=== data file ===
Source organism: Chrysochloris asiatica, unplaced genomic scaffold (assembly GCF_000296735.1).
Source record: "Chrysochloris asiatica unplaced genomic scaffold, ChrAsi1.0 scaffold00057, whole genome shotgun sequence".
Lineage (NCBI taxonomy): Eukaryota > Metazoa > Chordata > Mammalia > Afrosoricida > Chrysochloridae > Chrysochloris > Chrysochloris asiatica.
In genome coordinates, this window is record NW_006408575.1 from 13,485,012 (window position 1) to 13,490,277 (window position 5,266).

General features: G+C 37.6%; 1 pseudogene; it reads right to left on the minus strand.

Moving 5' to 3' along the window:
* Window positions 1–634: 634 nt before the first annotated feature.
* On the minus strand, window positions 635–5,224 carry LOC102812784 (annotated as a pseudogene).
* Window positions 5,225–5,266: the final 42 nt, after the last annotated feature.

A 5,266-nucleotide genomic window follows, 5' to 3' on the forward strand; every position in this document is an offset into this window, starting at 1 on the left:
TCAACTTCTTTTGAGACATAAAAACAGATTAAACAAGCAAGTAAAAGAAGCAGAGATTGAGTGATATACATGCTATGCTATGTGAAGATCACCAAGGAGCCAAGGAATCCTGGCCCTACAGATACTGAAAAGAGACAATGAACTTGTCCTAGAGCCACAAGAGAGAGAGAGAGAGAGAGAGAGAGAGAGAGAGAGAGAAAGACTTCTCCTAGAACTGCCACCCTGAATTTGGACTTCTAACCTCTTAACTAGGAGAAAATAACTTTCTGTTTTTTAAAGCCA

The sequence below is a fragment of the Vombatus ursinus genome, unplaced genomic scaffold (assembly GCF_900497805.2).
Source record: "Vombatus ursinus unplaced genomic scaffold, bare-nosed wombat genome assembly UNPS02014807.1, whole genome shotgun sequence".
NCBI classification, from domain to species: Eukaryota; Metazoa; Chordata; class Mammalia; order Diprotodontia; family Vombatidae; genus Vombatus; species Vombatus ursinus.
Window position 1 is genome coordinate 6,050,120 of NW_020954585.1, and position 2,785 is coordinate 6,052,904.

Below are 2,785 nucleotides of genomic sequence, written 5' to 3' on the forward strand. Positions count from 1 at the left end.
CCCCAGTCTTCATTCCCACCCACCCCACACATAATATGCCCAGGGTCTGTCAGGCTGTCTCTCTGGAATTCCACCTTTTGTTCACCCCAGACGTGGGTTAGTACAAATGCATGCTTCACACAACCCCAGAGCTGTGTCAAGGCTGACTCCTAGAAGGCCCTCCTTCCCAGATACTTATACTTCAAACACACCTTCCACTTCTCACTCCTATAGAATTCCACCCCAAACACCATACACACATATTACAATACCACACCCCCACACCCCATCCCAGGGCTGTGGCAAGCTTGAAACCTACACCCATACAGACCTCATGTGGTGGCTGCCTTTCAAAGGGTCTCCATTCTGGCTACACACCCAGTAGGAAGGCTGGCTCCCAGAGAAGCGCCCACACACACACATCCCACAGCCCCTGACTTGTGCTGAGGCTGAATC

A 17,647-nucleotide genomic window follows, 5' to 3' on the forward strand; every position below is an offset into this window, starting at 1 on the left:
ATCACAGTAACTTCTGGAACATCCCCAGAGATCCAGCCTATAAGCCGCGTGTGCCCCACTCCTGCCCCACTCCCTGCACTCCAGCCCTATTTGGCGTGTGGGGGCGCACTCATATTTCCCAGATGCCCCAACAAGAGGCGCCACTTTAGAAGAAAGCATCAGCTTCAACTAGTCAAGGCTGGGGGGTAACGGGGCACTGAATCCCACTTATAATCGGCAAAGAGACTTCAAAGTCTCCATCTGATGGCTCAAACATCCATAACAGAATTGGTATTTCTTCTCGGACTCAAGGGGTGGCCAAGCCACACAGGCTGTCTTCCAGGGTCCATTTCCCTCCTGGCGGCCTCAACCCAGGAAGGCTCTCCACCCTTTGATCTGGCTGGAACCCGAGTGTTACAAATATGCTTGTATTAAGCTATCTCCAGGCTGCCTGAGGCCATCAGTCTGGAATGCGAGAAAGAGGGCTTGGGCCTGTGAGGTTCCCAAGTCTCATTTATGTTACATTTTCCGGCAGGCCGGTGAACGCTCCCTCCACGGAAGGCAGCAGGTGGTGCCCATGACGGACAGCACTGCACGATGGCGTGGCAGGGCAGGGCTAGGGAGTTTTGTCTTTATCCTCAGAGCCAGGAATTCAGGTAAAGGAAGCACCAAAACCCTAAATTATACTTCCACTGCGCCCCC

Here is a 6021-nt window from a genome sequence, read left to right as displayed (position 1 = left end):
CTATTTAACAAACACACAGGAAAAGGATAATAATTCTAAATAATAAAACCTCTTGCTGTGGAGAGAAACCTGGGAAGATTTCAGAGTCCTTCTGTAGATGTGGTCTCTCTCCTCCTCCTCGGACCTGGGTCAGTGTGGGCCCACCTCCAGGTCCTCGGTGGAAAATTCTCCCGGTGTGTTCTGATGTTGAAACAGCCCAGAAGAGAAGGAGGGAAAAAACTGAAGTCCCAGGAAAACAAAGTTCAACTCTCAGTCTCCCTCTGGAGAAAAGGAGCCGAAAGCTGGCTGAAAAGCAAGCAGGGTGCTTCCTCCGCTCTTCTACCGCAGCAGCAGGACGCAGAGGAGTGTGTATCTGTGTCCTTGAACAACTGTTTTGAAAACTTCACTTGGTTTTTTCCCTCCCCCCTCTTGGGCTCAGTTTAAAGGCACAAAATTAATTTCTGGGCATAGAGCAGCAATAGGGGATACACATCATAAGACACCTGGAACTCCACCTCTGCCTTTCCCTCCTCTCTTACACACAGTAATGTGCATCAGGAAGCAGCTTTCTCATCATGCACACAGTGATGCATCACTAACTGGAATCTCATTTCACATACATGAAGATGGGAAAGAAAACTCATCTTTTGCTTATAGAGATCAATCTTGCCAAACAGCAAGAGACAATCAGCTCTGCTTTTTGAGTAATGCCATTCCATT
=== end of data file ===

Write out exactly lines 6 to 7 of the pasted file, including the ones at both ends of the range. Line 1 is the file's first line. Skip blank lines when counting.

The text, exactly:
Moving 5' to 3' along the window:
* Window positions 1–634: 634 nt before the first annotated feature.